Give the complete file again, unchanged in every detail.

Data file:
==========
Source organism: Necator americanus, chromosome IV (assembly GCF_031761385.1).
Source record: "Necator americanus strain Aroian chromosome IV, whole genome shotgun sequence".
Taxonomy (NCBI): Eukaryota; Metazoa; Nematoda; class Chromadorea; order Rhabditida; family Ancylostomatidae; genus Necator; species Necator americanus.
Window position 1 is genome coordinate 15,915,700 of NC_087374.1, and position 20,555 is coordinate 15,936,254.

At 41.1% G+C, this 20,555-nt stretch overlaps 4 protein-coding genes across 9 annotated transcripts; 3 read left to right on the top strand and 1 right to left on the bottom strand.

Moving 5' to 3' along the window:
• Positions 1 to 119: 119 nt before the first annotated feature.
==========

Source organism: Necator americanus, chromosome IV (assembly GCF_031761385.1).
Source record: "Necator americanus strain Aroian chromosome IV, whole genome shotgun sequence".
Taxonomy (NCBI): Eukaryota; Metazoa; Nematoda; class Chromadorea; order Rhabditida; family Ancylostomatidae; genus Necator; species Necator americanus.
Window position 1 is genome coordinate 15,915,700 of NC_087374.1, and position 20,555 is coordinate 15,936,254.

At 41.1% G+C, this 20,555-nt stretch overlaps 4 protein-coding genes across 9 annotated transcripts; 3 read left to right on the top strand and 1 right to left on the bottom strand.

Moving 5' to 3' along the window:
• Positions 1 to 119: 119 nt before the first annotated feature.